Now one in four pensioners who pay for their own care face losing their home and savings

As many as 40,000 who self-fund their care must fall back on local councils.


Ministers say Treasury cannot afford to support the elderly.


Around 170,000 of the 419,000 residents of care homes are self-funded.


The elderly must fund themselves if they have more than £23,250 in assets.


Survey finds 25% of those who self-fund care end up relying on the state.



A quarter of pensioners paying for residential care will end up losing their home and almost all their savings, a report warned yesterday.


As many as 40,000 people who fund their own fees will see their assets so depleted they will have to fall back on the mercy of their local council.


Many of them will face the trauma of being moved to a lower-quality home. Care firms may even pressure children to find cash so their parents can stay in the home they feel familiar in.


The vulnerable may also be told to move into a smaller room or share.


The findings, by the Local Government Information Unit, lay bare the scandal of elderly people who have saved all their lives losing almost everything at the very end, and leaving them little to pass on to their children.


Experts warn that the ageing population, coupled with council cuts, mean the number of people losing everything will increase – unless the Coalition caps the amount individuals need to contribute to their own care.


Ros Altmann, of over-50s group Saga, said: 'It is outrageous that we are in a position, in our advanced economy, where we can't say to someone that – no matter how much you have paid, no matter how much you have saved – we can guarantee you will be able to stay in the same place to get the care you need.'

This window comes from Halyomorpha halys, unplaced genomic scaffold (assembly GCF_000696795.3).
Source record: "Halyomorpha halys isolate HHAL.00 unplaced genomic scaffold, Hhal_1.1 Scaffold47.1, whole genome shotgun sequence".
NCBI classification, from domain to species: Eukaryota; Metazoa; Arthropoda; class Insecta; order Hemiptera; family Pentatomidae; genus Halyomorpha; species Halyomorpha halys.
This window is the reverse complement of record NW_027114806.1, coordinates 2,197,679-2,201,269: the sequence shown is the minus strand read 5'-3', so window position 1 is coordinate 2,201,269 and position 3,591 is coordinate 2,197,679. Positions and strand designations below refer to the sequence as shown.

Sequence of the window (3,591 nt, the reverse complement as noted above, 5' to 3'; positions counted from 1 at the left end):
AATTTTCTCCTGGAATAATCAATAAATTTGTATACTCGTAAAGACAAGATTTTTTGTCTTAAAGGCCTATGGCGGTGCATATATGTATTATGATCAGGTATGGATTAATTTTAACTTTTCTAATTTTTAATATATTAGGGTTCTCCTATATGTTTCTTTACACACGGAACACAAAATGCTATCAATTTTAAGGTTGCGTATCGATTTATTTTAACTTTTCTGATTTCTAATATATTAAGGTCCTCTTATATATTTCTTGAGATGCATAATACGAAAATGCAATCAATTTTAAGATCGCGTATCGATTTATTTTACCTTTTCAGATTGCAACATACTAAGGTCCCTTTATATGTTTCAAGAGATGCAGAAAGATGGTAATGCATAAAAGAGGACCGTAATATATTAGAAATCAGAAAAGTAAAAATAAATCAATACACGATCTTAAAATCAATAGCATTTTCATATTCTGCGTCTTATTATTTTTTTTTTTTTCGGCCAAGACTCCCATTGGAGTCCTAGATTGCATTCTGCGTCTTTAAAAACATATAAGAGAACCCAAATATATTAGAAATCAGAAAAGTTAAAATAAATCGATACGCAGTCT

A year in a home costs an average of £27,000. Self-funders typically spend four years in residential care, with 12 per cent staying there for eight years. 


The elderly must fund the full cost if they have more than £23,250 in assets – including the value of their home. 


A council will step in to help pay only when assets fall to the £23,250 level. At £14,000, it will fund the full costs. 


Ministers say that although they agree in principle with the idea of a cap, proposed last year by economist Andrew Dilnot, there isn't enough money in Treasury coffers to fund the £1.7billion annual cost. 


Jonathan Carr-West, of the LGIU, said: 'It is not a good situation to be in when you run out of cash, you have nothing to leave to your family, and you end up in a situation where the council – and not you – are making decisions on your care. 


You could find you've depleted your assets and suddenly you are living somewhere else. If you run out of money you will not necessarily be able to stay in your home.' 


Chris Horlick, of insurance firm Partnership, which worked on the report with the LGIU, said the huge costs are alarming for lifelong savers. 'They've lost everything – everything they've worked for,' he said.


Ultimately they lose their dignity, they lose any choice over where they can live. This is a devastating position for anyone to be in.'


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